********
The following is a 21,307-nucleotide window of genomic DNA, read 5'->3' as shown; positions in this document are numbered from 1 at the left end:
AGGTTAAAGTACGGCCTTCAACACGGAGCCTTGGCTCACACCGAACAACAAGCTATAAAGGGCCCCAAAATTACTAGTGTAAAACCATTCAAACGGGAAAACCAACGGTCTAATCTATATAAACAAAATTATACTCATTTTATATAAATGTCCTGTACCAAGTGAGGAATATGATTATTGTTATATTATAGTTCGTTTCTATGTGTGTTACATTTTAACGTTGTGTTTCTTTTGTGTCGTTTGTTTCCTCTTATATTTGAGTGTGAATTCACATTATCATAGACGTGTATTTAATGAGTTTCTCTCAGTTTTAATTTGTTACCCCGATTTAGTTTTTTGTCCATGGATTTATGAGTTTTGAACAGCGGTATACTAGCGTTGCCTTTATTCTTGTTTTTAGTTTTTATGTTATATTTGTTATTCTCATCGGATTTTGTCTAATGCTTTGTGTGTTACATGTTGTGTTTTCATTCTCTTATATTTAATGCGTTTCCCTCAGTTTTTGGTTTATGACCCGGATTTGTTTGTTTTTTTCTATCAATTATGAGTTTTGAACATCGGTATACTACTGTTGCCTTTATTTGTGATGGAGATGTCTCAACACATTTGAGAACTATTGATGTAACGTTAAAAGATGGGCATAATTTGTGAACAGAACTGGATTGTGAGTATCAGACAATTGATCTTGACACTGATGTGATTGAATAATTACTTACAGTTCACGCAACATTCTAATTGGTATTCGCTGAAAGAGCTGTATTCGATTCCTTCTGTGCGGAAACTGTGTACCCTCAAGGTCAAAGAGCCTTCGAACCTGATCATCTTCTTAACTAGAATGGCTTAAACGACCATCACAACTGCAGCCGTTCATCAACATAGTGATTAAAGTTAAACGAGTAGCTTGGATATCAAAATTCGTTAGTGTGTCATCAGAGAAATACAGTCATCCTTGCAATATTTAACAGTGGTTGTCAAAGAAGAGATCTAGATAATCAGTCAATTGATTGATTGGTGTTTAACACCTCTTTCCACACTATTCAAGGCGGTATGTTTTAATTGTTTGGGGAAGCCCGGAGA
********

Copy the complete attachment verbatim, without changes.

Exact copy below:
The following is a 21,307-nucleotide window of genomic DNA, read 5'->3' as shown; positions in this document are numbered from 1 at the left end:
AGGTTAAAGTACGGCCTTCAACACGGAGCCTTGGCTCACACCGAACAACAAGCTATAAAGGGCCCCAAAATTACTAGTGTAAAACCATTCAAACGGGAAAACCAACGGTCTAATCTATATAAACAAAATTATACTCATTTTATATAAATGTCCTGTACCAAGTGAGGAATATGATTATTGTTATATTATAGTTCGTTTCTATGTGTGTTACATTTTAACGTTGTGTTTCTTTTGTGTCGTTTGTTTCCTCTTATATTTGAGTGTGAATTCACATTATCATAGACGTGTATTTAATGAGTTTCTCTCAGTTTTAATTTGTTACCCCGATTTAGTTTTTTGTCCATGGATTTATGAGTTTTGAACAGCGGTATACTAGCGTTGCCTTTATTCTTGTTTTTAGTTTTTATGTTATATTTGTTATTCTCATCGGATTTTGTCTAATGCTTTGTGTGTTACATGTTGTGTTTTCATTCTCTTATATTTAATGCGTTTCCCTCAGTTTTTGGTTTATGACCCGGATTTGTTTGTTTTTTTCTATCAATTATGAGTTTTGAACATCGGTATACTACTGTTGCCTTTATTTGTGATGGAGATGTCTCAACACATTTGAGAACTATTGATGTAACGTTAAAAGATGGGCATAATTTGTGAACAGAACTGGATTGTGAGTATCAGACAATTGATCTTGACACTGATGTGATTGAATAATTACTTACAGTTCACGCAACATTCTAATTGGTATTCGCTGAAAGAGCTGTATTCGATTCCTTCTGTGCGGAAACTGTGTACCCTCAAGGTCAAAGAGCCTTCGAACCTGATCATCTTCTTAACTAGAATGGCTTAAACGACCATCACAACTGCAGCCGTTCATCAACATAGTGATTAAAGTTAAACGAGTAGCTTGGATATCAAAATTCGTTAGTGTGTCATCAGAGAAATACAGTCATCCTTGCAATATTTAACAGTGGTTGTCAAAGAAGAGATCTAGATAATCAGTCAATTGATTGATTGGTGTTTAACACCTCTTTCCACACTATTCAAGGCGGTATGTTTTAATTGTTTGGGGAAGCCCGGAGA